Raised in Germany in the aftermath of World War I, Dr. Hirschman witnessed the rise and spread of fascism in Europe in the 1930s and was credited with helping save hundreds of lives through his work with the anti-fascist underground before and during World War II.
His admirers found him remarkable in part because he maintained a fundamentally optimistic view of human nature despite the tumult he had witnessed. He rejected the notion that societal problems are intractable. His life, his biographer Jeremy Adelman once wrote, “can be seen as a parable of the horrors and hopes of the 20th century.”
Otto Albert Hirschmann — his name later would be changed — was born April 7, 1915, in Berlin to an assimilated family of Jewish origin. He was baptized a Protestant.
His father, a surgeon, died of cancer in 1933, the year that brought Adolf Hitler to power as German chancellor. Dr. Hirschman left Germany to pursue studies in France and later at the London School of Economics. At the start of the Spanish Civil War in 1936, he put his education on hold to join the anti-fascist forces that ultimately lost to Gen. Francisco Franco.
“I could not just sit and look on without doing anything,” he once told an interviewer.
He eventually returned to his studies and received a doctorate in economics from the University of Trieste in Italy in 1938 — the year Benito Mussolini’s regime enacted anti-Semitic laws.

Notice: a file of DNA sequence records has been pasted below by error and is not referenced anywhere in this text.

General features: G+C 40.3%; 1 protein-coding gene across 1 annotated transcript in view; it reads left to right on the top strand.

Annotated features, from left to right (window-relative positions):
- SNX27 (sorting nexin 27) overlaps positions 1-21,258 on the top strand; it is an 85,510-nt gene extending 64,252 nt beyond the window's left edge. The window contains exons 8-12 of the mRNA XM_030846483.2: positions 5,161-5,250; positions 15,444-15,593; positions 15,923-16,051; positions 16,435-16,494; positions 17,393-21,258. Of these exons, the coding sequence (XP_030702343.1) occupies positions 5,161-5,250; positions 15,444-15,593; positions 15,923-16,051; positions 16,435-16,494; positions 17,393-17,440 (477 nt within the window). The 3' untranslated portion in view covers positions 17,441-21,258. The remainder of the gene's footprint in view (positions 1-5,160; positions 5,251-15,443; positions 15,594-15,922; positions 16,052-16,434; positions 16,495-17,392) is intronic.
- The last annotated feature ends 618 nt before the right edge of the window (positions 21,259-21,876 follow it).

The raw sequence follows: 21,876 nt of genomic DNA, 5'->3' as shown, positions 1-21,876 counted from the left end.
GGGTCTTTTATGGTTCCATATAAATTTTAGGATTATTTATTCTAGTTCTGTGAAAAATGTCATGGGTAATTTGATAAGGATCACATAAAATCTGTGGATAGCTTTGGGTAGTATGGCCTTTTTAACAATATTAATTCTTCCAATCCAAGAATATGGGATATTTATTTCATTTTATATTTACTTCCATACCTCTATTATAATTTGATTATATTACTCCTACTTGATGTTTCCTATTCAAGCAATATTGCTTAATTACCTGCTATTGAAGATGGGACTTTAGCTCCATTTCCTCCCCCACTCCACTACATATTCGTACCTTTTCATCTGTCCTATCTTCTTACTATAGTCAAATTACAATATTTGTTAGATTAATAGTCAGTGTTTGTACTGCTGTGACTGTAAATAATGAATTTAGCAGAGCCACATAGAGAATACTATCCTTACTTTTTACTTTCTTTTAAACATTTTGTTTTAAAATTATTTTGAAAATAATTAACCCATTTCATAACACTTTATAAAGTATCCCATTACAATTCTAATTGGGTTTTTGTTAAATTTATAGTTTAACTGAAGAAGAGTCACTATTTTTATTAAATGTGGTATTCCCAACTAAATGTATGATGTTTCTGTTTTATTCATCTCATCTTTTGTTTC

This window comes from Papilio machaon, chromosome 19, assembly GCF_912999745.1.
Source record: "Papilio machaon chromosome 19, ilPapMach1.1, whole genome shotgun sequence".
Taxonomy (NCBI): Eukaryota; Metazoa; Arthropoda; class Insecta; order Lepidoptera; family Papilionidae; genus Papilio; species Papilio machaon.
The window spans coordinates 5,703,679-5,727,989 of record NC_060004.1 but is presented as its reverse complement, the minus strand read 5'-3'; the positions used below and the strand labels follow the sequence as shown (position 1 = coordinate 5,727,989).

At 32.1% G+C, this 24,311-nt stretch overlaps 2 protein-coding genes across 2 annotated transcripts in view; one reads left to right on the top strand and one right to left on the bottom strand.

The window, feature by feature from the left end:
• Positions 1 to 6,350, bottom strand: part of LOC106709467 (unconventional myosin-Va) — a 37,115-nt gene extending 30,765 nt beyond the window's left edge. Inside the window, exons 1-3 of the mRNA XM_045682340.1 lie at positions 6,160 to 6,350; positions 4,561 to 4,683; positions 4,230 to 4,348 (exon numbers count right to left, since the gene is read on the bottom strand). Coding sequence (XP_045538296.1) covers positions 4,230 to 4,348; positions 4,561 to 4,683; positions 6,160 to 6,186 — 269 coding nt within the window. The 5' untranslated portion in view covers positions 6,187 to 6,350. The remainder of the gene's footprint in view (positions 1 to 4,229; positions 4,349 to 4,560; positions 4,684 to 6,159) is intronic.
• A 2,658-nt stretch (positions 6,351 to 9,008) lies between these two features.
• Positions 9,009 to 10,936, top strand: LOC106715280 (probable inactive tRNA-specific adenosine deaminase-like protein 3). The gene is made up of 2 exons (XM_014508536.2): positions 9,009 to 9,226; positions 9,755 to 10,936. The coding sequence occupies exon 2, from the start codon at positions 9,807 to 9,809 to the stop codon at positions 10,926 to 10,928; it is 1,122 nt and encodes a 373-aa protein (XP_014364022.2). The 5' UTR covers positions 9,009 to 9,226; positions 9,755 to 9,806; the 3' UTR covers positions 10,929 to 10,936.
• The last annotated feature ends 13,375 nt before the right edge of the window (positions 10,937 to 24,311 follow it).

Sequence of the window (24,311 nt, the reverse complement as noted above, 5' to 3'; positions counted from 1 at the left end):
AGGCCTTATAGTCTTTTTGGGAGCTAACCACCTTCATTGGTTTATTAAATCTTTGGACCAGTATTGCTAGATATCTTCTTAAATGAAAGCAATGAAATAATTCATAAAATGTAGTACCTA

Dr. Hirschman served in the French army at the start of World War II and went underground after the French surrender to the Germans in 1940. He made his way to Marseille, where he became second-in-command to Varian Fry, an American journalist who orchestrated the escape from Europe of 2,000 Jews and other refugees, including the artists Marc Chagall and Max Ernst.
Dr. Hirschman’s nickname was “Beamish,” Fry recalled in an account of their exploits, “because of his impish eyes and perennial pout, which would turn into a broad grin in an instant.”
Fry credited Dr. Hirschman with being a crucial member of the rescue network. “Beamish” rustled up fake identification documents for refugees and, having studied in detail the vagaries of black markets, devised new ways to smuggle money into France.
When fascist authorities learned of Dr. Hirschman’s activities, he, too, had to flee. He crossed into Spain over the Pyrenees on foot, Adelman said in an interview, bringing with him extra socks and a two-volume collection of the works of Montaigne.
Dr. Hirschman arrived in the United States in 1941 and worked briefly at the University of California at Berkeley before joining the Office of Strategic Services, the precursor of the CIA.
In 1945, he served as an interpreter in one of the early war crimes trials of German military officials. “Grave-faced,” wrote a Time magazine reporter, Dr. Hirschman informed a German general that he would be “shot to death by musketry.”
After the war, Dr. Hirschman worked for the U.S. government on the Marshall Plan to rebuild Europe. His first book, “National Power and the Structure of Foreign Trade” (1945), grew from his experience during the war and was an early indication of his inclination to combine political science and economics.